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I am having problems where my various disks slow down from transfer rates of about 25 MB/s to about 0.3 MB/s. Sometimes a reboot works, but not necessarily for long. I had this with Ubuntu Mate, replaced that with Xubuntu, but no luck.

So searching, once more, at random, I found the thread Massive, unpredictable I/O performance drop in Linux

The author there said that

sudo sh -c 'echo 3 > /proc/sys/vm/drop_caches'

worked for him. I tried it and it worked. The USB disk stopped making grinding noises almost immediately and returned to normal speed.

But frankly, I have absolutely no clue what I am doing here. What is /proc/sys/vm/drop_caches? This file is still empty after the echo? Why does this work, and are there any problems doing this? Does it indicate a hardware problem?

Addendum 1: I have implemented this by calling a script running sync and the echo in the root crontab that runs the backup jobs. The main backup job starts at 3:30 am and I call the script just before it and also at 4 am and 5 am. The backup only seemed to have picked up speed after the 4 am script, so it is not quite straightforward to implement this. But I can now reasonably run overnight system backups again.

Addendum 2: Maybe I should also point out that at one point I saw the 0.3 MB/s transfer rates while, IIRC, copying a 30 GB or so file structure from the Internet to the internal system hard disk /. So it is not obvious to me that the problem is the slower USB hard disks (which are not particularly slow anyway, in my opinion, at 30 Mb/s or more when the system is working properly, like after writing to /proc/sys/vm/dropped_caches.)

Addendum 3: changing vm.dirty_background_ratio, vm.dirty_ratio, vm.dirty_expire_centisecs, and vm.dirty_writeback_centisecs to what they are on my OK Laptop did not make a difference.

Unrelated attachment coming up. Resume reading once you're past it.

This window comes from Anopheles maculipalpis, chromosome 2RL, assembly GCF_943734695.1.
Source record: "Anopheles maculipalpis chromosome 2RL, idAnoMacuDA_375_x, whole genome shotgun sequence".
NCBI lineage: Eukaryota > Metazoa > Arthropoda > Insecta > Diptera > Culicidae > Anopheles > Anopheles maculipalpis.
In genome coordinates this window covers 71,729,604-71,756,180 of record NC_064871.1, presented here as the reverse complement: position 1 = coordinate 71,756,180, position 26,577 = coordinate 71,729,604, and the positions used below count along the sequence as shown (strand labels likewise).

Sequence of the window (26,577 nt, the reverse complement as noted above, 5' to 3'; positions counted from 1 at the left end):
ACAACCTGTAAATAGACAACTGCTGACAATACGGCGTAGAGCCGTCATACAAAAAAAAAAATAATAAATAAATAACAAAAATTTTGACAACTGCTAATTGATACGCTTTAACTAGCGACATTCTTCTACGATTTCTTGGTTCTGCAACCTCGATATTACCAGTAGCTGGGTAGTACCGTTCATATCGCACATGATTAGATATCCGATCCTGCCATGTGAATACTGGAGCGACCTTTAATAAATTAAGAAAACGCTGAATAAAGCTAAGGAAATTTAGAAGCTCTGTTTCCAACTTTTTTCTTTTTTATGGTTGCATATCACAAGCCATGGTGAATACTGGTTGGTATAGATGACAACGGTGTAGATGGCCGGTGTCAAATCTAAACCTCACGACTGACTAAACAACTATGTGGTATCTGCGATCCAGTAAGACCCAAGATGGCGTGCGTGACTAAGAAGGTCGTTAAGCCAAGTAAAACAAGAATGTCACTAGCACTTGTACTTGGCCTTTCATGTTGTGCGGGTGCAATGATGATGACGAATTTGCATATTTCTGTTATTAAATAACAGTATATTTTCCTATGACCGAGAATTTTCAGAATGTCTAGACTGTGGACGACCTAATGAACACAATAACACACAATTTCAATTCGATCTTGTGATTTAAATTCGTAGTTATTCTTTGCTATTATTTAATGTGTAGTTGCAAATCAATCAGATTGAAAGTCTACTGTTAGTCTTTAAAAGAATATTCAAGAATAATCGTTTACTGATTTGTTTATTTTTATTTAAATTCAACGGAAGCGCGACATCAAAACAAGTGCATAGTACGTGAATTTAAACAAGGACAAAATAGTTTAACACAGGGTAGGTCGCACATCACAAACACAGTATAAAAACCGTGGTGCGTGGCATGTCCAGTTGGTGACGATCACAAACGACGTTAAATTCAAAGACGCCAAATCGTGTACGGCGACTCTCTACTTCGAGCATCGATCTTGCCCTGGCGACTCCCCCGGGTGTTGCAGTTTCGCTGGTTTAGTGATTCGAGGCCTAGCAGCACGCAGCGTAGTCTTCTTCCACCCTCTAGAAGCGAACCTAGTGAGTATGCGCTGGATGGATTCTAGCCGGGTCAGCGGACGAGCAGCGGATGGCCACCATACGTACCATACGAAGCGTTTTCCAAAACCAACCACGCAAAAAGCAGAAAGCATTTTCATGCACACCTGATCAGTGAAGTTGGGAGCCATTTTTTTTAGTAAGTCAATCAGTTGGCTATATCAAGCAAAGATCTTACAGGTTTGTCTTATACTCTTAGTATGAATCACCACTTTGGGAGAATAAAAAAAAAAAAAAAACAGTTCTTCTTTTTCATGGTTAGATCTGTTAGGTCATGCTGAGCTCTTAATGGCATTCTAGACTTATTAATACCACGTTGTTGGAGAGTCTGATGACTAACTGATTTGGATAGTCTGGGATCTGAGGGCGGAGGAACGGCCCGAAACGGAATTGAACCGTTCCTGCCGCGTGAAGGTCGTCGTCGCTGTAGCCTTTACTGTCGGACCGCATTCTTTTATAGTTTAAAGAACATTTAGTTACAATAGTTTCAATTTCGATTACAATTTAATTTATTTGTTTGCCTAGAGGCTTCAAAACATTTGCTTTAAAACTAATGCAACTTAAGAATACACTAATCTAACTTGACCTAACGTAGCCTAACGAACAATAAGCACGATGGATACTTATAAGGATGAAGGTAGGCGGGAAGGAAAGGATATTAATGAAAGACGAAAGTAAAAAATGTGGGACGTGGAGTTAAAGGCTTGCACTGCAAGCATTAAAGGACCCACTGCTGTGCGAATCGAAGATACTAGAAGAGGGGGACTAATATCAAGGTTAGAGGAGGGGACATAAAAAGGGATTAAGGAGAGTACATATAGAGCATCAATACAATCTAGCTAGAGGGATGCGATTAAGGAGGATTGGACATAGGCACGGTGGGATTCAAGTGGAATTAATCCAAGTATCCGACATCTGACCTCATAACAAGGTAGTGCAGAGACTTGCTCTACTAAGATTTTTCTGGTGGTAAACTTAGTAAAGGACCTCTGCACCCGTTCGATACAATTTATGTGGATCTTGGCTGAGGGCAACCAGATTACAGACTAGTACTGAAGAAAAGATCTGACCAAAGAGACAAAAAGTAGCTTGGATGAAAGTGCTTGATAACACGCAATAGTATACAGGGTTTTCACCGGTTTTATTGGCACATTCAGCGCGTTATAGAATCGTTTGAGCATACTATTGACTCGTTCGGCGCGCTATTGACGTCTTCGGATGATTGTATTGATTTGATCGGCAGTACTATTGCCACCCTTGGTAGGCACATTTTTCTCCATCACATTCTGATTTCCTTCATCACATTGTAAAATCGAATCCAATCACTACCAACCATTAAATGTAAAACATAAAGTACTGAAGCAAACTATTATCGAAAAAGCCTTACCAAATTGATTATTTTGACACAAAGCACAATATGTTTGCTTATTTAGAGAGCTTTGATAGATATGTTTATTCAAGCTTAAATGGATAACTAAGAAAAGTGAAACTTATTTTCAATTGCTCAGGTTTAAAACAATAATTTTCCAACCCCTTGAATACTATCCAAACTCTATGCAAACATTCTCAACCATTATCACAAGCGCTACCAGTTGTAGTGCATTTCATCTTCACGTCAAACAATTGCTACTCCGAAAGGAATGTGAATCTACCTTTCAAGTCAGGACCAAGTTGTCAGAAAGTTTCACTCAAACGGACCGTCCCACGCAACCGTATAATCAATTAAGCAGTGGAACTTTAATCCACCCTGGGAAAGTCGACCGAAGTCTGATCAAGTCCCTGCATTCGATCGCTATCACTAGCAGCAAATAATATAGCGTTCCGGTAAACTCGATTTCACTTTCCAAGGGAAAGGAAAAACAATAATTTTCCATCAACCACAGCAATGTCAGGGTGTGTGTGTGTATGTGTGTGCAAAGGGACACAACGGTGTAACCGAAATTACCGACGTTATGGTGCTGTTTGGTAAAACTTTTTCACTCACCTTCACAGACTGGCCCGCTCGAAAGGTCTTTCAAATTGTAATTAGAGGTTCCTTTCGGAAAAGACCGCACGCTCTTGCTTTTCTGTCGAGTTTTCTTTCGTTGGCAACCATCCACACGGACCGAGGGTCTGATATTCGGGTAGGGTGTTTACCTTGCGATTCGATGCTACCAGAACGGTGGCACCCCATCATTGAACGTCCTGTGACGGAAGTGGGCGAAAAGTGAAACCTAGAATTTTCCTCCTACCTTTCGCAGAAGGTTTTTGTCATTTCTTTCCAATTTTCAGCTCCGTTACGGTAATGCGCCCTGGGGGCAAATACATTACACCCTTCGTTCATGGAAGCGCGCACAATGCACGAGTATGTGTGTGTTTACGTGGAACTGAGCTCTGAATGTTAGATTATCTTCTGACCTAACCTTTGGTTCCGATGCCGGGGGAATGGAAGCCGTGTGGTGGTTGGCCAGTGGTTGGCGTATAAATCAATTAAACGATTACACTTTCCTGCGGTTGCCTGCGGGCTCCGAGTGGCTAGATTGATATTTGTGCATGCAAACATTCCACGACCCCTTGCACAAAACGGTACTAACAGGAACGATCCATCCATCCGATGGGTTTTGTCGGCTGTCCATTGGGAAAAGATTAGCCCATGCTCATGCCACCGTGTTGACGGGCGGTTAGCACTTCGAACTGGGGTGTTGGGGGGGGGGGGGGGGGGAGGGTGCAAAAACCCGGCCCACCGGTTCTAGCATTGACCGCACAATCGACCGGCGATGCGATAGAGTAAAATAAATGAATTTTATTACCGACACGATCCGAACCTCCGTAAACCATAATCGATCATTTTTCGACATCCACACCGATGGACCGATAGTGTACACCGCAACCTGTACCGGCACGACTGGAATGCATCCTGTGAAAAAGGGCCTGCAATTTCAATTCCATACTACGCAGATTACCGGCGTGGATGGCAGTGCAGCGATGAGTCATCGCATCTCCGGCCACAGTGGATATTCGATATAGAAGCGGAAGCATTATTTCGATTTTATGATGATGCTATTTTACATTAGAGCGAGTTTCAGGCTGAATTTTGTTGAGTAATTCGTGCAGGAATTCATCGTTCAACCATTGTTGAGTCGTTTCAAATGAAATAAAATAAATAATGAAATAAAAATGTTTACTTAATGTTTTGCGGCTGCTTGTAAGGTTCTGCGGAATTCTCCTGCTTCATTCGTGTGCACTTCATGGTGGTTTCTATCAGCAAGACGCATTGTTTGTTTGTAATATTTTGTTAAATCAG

Addendum 4: Apparently this is a known bug, https://bugs.launchpad.net/ubuntu/+source/linux-meta-lts-trusty/+bug/1333294 A useful link from there is http://flaterco.com/kb/PAE_slowdown.html. Setting GRUB_CMDLINE_LINUX="mem=8192M" in /etc/default/grub, running update-grub, and rebooting seems to have returned disk writing to a reasonable speed without using drop_caches. (At the loss of 8GB of memory.)

  • Could be because of the "buffer bloat" problem described in this article: lwn.net/Articles/682582 – Johan Myréen Jul 19 '17 at 11:12
  • @Johan Myréen: The fact that I have unusually large memory on the machine seems to fit. But this is really a fairly recent problem. AFAIK, it may have started when upgrading from 14.04 LTS to 16.04 LTS. – Leon van Dommelen Jul 19 '17 at 20:20
  • @myself: Yes, it started immediately after upgrading my 16 GB Windows 7 machine from 14.04 Xubuntu to 16.04 LTS MATE. I can see it from the times on my overnight backup slices. And MATE has nothing to do with it, it remains unchanged after switching to Xubuntu 16.04. And I also upgraded my 4 GB Vista machine, which did not develop the problem and has the same type of USB disk. – Leon van Dommelen Jul 20 '17 at 20:50
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It sounds like you are experiencing what is described here:

There is also the chance that a lot of I/O will overwhelm the cache, too. Ever written a lot of data to disk all at once, and seen large pauses on the system while it tries to deal with all that data? Those pauses are a result of the cache deciding that there’s too much data to be written asynchronously (as a non-blocking background operation, letting the application process continue), and switches to writing synchronously (blocking and making the process wait until the I/O is committed to disk)

This is also discussed in this LWN article. Basically your slow USB drive can handle constant small writes but when your backup job runs it fills the vm cache and now you get slow synchronous writes for a while. "echo 3 > /proc/sys/vm/drop_caches" removes clean objects from these caches allowing I/O to make use of the cache, thereby increasing performance.

As suggested in the links experiment with changing the values for "vm.dirty_*". E.g., vm.dirty_background_ratio and vm.dirty_ratio.

  • The first link was worth trying, but it did not make a difference. Echoing to drop_caches still rules the day, imperfect as it is. – Leon van Dommelen Jul 27 '17 at 20:51
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https://www.kernel.org/doc/Documentation/sysctl/vm.txt

Writing to this will cause the kernel to drop clean caches, as well as reclaimable slab objects like dentries and inodes. Once dropped, their memory becomes free.

To free slab objects and pagecache: echo 3 > /proc/sys/vm/drop_caches

"clean cache" is cache that is the same as one on the disc, so you can simply drop it and reread it from disk later.

Page cache is cache of memory pages read from disk: https://en.wikipedia.org/wiki/Page_cache

Slab is contiguous piece of memory: https://en.wikipedia.org/wiki/Slab_allocation

  • Yes, but why does this address the problem as described? – roaima Jul 20 '17 at 0:00

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